Mon | Sep 27, 2021

Monymusk, Frome ready to provide electricity but…

Published:Wednesday | October 7, 2015 | 12:00 AMMark Titus
The entrance to the Frome Sugar Estate

Western Bureau:

While the Pan Caribbean Sugar Company (PCSC)-owned Monymusk and Frome sugar factories are now ready to supply electricity to the national power grid, their delivery of the service is being held back by procedural matters, including the need for an operational licence.

"We have made some progress, but we still have some way to go in our discussions with the Office of Utilities Regulation (OUR) and the Jamaica Public Service (JPS) regarding a licence and a power-purchase agreement," Delroy Armstrong, a senior assistant to the CEO of the PCSC, told The Gleaner yesterday.

While the Government has been quite vocal in stating a desire to see more private suppliers start selling electricity to the national grid, it would appear the PCSC, which is a subsidiary of the Chinese COMPLANT group, has been in a state of readiness for quite some time.

"I cannot give you the numbers right now, but we have realised significant savings from this investment. It has allowed us to become self-sufficient to the point that we have excess energy that we are now offering to sell to the national grid," said Armstrong, in explaining the situation at Monymusk and Frome.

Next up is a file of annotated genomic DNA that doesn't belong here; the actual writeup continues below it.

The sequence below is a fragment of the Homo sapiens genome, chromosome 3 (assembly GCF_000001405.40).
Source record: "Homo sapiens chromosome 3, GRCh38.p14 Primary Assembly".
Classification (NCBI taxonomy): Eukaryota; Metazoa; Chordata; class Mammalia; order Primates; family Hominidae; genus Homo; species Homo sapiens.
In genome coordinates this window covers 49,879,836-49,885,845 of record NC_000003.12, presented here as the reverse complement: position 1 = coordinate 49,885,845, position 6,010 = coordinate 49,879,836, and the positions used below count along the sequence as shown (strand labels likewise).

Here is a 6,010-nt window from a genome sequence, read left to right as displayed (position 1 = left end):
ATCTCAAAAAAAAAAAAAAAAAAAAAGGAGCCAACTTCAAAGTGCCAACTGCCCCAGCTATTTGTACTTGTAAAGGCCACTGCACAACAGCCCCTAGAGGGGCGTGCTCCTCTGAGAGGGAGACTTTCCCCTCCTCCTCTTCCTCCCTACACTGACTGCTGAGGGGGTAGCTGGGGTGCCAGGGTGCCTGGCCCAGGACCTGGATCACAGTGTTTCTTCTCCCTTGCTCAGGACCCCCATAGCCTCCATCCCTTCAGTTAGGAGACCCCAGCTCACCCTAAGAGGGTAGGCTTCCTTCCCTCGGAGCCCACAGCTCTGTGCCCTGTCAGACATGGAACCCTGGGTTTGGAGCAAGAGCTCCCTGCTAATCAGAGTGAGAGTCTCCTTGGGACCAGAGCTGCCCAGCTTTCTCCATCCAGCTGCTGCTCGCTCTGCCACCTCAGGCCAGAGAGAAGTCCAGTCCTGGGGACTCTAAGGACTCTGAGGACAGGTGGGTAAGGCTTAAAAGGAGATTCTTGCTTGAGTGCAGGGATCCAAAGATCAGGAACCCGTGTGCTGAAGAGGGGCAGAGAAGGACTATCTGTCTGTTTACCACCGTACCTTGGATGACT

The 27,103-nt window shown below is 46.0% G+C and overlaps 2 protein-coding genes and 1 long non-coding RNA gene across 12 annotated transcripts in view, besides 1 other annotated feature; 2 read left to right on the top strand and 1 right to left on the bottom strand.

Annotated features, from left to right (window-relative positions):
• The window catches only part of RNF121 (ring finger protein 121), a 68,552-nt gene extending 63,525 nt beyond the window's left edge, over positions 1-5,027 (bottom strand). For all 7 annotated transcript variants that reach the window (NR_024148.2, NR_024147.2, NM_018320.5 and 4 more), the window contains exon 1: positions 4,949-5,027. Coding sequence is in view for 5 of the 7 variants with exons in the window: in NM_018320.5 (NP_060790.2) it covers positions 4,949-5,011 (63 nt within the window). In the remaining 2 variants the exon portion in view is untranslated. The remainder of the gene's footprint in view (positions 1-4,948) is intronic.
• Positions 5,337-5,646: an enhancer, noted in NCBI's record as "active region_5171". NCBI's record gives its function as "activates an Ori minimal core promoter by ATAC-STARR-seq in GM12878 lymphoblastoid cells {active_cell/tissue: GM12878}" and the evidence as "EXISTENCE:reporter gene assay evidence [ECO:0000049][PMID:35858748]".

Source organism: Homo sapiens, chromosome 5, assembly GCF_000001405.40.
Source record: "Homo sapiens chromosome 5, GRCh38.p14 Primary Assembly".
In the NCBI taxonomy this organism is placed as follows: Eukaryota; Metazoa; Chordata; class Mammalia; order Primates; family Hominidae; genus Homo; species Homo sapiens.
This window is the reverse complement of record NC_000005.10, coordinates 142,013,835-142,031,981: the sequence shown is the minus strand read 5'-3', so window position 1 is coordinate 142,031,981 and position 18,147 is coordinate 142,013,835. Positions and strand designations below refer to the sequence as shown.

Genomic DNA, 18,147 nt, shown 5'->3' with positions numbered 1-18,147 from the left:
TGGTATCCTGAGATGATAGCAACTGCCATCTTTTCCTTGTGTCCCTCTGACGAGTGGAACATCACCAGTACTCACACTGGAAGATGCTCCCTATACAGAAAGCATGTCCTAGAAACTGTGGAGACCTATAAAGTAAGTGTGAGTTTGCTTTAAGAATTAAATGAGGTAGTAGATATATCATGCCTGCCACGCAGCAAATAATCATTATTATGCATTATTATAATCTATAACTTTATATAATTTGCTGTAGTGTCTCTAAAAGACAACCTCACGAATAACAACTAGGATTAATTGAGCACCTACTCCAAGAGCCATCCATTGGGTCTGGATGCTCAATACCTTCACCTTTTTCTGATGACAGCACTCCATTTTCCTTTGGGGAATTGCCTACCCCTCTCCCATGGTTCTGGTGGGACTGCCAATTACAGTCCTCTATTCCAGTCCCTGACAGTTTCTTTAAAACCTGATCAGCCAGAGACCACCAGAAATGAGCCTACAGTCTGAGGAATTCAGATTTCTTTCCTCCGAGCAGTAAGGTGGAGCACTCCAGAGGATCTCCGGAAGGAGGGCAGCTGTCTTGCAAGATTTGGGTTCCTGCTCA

However, despite the state of readiness of the two factories, Armstrong was not able to say how soon they will begin to supply electricity to the national grid. In fact, he thinks it might not be anytime soon.

"If we get permission and come to an agreement with JPS, there will be other infrastructure that we will have to put in place, so it is not safe for me to give you a timeline for this to be a reality," said Armstrong.

As part of its drive towards efficiency, the PCSC installed new 75-ton boilers at its Monymusk and Frome facilities. It has also installed two generators that produce 10 and five megawatts, respectively, at each location.

The energy being produced by the factories comes from bagasse, which is the fibrous matter that remains after sugar cane is crushed to extract juice, and is considered to be a biofuel. It is also frequently used as a primary fuel source for sugar mills. When burnt in quantity, it produces sufficient heat energy to supply all the needs of a typical sugar mill, with energy to spare.

The PCSC has been pushing for at least five per cent of off-season bagasse-based energy to be passed on to the national grid and projects that, making use of the process after the sugar season, the 10-megawatt generator could be used to develop bagasse into fuel within the next three years.